The various approaches by the respective vendors yielded various results, but the main benefit was that a single processor core could now support 1.x of work (e.g more than 1.0), with "x" varying by vendor depending how they implemented hyper-threading and their underlying memory architectures. For example, IBM Power processors are RISC (Reduced Instruction Set Computing) based and had somewhat weak memory sub-systems, so "x" was actually pretty high, around 5, sometime 6., meaning that a system based on IBM Power processors would produce 1.5-1.6 times the throughput for a given workload. Intel processors are CISC (Complex Instruction Set Computing), so hyper-threading was a bigger challenge to begin with, and coupled with the fact the Intel processor had a slightly stronger memory sub-system means there was less benefit, i.e. "x"  is around 4.  SPARC took a unique approach and instead of waiting for a cache miss they run the threads like a zipper, and when one side of the zipper had to go to memory the other side kept on running, sans zipper.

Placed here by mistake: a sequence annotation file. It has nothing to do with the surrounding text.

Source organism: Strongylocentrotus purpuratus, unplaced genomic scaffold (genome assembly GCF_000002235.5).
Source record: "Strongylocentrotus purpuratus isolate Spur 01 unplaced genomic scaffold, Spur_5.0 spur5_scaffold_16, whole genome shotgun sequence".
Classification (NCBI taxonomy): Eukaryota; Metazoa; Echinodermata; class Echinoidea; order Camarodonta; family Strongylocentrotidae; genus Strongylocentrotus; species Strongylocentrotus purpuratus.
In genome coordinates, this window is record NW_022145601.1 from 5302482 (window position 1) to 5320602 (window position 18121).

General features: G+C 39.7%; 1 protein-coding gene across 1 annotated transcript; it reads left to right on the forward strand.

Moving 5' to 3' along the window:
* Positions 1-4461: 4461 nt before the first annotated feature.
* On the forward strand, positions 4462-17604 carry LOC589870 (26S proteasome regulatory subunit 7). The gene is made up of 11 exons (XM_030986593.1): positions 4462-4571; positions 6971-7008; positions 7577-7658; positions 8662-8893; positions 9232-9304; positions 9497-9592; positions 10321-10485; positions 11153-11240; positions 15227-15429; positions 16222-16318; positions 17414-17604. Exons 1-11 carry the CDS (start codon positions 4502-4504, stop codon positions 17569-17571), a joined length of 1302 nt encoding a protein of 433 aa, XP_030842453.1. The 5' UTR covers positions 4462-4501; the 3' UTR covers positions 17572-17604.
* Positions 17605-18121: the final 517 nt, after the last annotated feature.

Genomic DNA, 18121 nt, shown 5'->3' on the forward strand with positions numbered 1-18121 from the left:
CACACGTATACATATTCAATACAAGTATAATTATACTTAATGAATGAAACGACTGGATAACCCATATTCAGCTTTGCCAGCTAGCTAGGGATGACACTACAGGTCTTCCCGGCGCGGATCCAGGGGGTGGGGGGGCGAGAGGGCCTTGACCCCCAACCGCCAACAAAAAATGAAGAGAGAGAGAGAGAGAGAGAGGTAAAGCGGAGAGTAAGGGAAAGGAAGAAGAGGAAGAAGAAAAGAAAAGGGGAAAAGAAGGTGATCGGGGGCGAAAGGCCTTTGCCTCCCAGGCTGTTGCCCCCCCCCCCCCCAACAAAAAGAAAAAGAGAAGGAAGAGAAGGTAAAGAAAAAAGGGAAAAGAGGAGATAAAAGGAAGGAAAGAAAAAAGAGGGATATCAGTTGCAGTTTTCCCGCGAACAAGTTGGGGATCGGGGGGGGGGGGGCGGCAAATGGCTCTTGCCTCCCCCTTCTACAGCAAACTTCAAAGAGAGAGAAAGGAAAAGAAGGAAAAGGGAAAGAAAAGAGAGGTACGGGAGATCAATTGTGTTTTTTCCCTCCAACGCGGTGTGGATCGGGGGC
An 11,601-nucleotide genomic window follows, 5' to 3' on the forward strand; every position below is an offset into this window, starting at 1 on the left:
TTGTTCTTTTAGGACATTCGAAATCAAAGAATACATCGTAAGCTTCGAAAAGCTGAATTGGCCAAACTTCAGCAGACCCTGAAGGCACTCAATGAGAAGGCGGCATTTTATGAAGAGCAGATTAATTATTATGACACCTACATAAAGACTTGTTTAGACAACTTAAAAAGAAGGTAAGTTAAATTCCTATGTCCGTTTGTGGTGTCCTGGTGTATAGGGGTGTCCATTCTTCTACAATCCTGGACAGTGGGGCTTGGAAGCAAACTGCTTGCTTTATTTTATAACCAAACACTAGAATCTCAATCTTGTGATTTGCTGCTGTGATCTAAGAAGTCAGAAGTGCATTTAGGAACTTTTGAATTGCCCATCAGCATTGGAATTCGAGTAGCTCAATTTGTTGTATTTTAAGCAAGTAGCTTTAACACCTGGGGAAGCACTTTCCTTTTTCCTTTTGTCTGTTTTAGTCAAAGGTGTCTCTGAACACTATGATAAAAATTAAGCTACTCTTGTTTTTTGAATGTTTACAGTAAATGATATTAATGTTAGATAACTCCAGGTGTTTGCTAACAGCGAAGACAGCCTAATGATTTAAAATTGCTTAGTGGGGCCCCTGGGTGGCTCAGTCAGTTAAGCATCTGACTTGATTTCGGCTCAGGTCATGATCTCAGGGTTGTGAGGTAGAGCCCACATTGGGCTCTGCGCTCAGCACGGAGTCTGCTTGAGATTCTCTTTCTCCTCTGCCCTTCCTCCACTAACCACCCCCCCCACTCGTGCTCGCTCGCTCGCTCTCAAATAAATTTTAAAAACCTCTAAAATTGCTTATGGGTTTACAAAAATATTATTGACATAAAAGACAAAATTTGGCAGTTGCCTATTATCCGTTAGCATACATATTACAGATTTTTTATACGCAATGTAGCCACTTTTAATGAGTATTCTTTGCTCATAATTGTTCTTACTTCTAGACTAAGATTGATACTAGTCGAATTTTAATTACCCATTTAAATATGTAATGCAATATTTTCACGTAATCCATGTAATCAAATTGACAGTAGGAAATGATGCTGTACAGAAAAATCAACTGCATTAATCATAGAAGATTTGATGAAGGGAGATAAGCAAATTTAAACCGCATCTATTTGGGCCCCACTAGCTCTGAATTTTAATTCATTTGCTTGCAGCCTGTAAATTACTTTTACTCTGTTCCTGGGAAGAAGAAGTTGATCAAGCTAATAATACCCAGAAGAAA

This was a real big advancement in processor throughput except when two threads from a COMMON application shared a hyper-threaded core. For example, when hyper-threading was first introduced on Intel processors Microsoft cautioned the industry to NOT enable hyper-threading when running the SQL Server application. This was because sometimes a SQL thread on a shared core would set a resource lock that may be required by another SQL thread. The other thread would "wake up" (i.e., have its memory request serviced to it could resume processing), only to find it could not resume processing because a resource it required was locked. So, for early implementations of SQL Server running on hyper-threaded Intel processors, the throughput dropped to less than 1.0 due to lock contention. It only too Microsoft 4-5 months before it made SQL Server "thread aware" so it would no longer dispatch threads from a common work unit to a shared core.